Chemo 7 itself went ahead first week in February. It was the first one I did by myself, no chauffeur and no entertainer. I don’t feel ill until later on that evening so it is perfectly manageable. As I don’t have steroids or sedatives, it’s quite speedy and I’m fine to drive myself. Later on it hit me quite hard and I slept for nearly two days. My hopes that the dose reduction would help, proved not to be the case. I didn’t start to feel better and by the weekend I knew I was in trouble. I tried to go for a walk and was struggling to breath. Everything was hard work, I was wheezy, breathless and completely exhausted. On the Monday I went back to the cancer centre for blood tests and surprise, surprise: platelets, red and white cells were all far too low. This was particularly disappointing as right before the 7th dose, my blood counts were really good. I had convinced myself that I had this chemo cracked. That is probably another reason why I didn’t take up the offer of a chemo holiday. Anyway, the next day, which just so happened to be World Cancer Day, I found myself back at the cancer centre, for a six hour blood transfusion. I was also prescribed another load of anti-biotics as the neutrophils were rubbish and my risk of infection was high. This would be a good time to point out that my chemo nurses are spectacularly brilliant. They know me so well now that they can tell almost by looking at me what I need. Apart from their ability to look after me they are just such lovely, special people. It doesn’t matter how terrible I feel, or how much I dread a treatment, I know that as soon as I walk in there, I will feel better and be cared for so wonderfully. They are all, and this is especially important, excellent huggers.

All of the above has happened within a couple of weeks. So it’s fair to say it hasn’t been the most joyous of times. However, next week, unbelievably, chemo 8 is scheduled, so fingers crossed for that. I think.

Somewhere in between all of that, I headed back to The Cotswolds with one of my best girls to celebrate her birthday and do a little more exploring. It was very typically January, so there were plenty of pit stops for hot chocolate and opportunities to warm up in front of open fires. Every time we go we find more places we want to return to and this was no exception.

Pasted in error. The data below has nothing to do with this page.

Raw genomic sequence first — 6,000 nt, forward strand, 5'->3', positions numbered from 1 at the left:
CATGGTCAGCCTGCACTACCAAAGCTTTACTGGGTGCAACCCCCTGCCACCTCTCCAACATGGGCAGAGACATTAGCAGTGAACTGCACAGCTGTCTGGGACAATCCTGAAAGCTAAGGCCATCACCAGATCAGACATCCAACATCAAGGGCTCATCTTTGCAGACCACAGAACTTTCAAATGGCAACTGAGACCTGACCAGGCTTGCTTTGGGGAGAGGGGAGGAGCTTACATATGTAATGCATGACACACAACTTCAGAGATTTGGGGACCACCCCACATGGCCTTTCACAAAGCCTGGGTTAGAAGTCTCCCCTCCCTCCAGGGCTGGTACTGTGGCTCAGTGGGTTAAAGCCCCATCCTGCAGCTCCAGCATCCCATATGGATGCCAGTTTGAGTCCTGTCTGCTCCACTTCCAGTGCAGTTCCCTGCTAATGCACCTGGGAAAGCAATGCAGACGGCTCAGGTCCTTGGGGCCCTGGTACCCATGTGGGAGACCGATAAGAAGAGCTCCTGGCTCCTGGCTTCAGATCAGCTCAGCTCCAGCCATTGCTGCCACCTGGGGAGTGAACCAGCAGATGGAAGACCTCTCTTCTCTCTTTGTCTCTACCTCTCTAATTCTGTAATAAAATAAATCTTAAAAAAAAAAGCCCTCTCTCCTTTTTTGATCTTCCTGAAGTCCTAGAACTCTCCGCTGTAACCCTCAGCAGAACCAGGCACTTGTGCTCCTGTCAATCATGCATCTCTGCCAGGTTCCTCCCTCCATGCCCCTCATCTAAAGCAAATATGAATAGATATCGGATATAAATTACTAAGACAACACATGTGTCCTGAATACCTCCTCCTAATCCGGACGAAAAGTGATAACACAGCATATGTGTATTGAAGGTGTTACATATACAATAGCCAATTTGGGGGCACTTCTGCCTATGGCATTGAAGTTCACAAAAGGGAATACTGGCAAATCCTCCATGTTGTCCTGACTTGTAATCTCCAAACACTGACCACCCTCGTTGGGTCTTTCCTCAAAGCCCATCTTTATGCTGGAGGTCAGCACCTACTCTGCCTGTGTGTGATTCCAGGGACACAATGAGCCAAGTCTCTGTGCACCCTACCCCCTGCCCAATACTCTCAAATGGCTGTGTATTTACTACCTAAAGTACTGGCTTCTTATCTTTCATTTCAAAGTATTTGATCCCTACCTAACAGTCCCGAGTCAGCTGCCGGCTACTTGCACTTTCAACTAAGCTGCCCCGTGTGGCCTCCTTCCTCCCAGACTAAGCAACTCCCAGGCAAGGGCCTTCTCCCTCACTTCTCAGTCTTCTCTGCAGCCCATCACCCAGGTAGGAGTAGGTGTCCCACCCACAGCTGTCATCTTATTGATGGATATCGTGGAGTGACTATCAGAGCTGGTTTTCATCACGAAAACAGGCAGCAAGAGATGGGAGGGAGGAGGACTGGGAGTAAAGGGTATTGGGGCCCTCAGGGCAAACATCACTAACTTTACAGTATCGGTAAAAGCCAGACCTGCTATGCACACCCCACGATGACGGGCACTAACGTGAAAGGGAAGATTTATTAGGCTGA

My sister has been reminding me for a while that I promised to do more fun stuff with her rather just let her come to chemo and then watch me sleep for 2 days. So, she scheduled a non-chemo visit and last weekend we headed to Windsor. This was her first trip to the royal borough and so we pushed the boat out and stayed overnight. We had a really lovely trip and I showed her all the sights. We don’t know why “Goswell” is such a common feature in Windsor and it’s not a name that you see often, so when we do, we get very excited. Many selfies were taken and when that wasn’t quite covering it, she took to accosting strangers. The sun was out on Saturday so we were lucky to see the town looking it’s best. By Sunday, Storm Ciara had arrived and we scampered from one shop to the next whilst getting soaking wet and blown sideways. It wasn’t quite so much fun so we escaped inside and ate ice-cream instead.

I have been back at the hospice for yoga, when other appointments permit, which is just great. I also had acupuncture this week to try to help the fatigue. I have been taking afternoon (germ avoiding) trips to the cinema, and there have been plenty of lunches and dinners out. So whilst it has been an intense few weeks from a treatment perspective, I am keeping up my side of The Prof’s deal and doing some pretty good living.

It has also been a quite extraordinary few weeks for receiving gifts. I have been sent flowers, cards, chocolates and beautiful bulbs. All from people just reminding me that I am not in this alone. The day I set off for the blood transfusion I picked up my post on the way out. As the new blood was slowly transfusing in, I opened a lego parcel from an old school friend. It couldn’t have been a kinder or better timed gift, I sat in my chair putting my lego together and once again counted my lucky stars that I am surrounded by thoughtful, generous and kind people. The same day, I opened a letter from an old family friend who has known me since I was tiny. The letter was so beautifully written and she reminded me of a couple of stories of when we visited her when we were little. It brought such a smile to my face. For all of this, I am so grateful.

As I write, I am reminded (because it is hard to ignore) that it is Valentine’s Day.  I am also reminded that I gave myself the 2020 mantra of LOVE & HOPE. So once again, here’s to all that love and are loved and may the day of hearts bring you hope.

heart

Happy St. Val’s you beauts.

Big Love, AG xx


KEANE : Bend and Break

When you and you forget your name
When all the faces all look the same
Meet me in the morning when you wake up
Meet me in the morning then you’ll wake up
If only I don’t bend and break
I’ll meet you on the other side
I’ll meet you in the light
If only I don’t suffocate
I’ll meet you in the morning when you wait
Bitter and hardened heart
Oh
Aching
Waiting for life to start
Meet me in the morning when you wake up
Meet me in the morning then you’ll wake up
If only I don’t bend and break
I’ll meet you on the other side
I’ll meet you in the light
If only I don’t suffocate
I’ll meet you in the morning when you wait
If only I don’t bend or break
I’ll meet you on the other side
I’ll meet you in the light
If only I don’t suffocate
I’ll meet you in the morning when you wait
I’ll meet you on the other side
I’ll meet you in the light
If only I don’t suffocate
I’ll meet you in the morning when you wait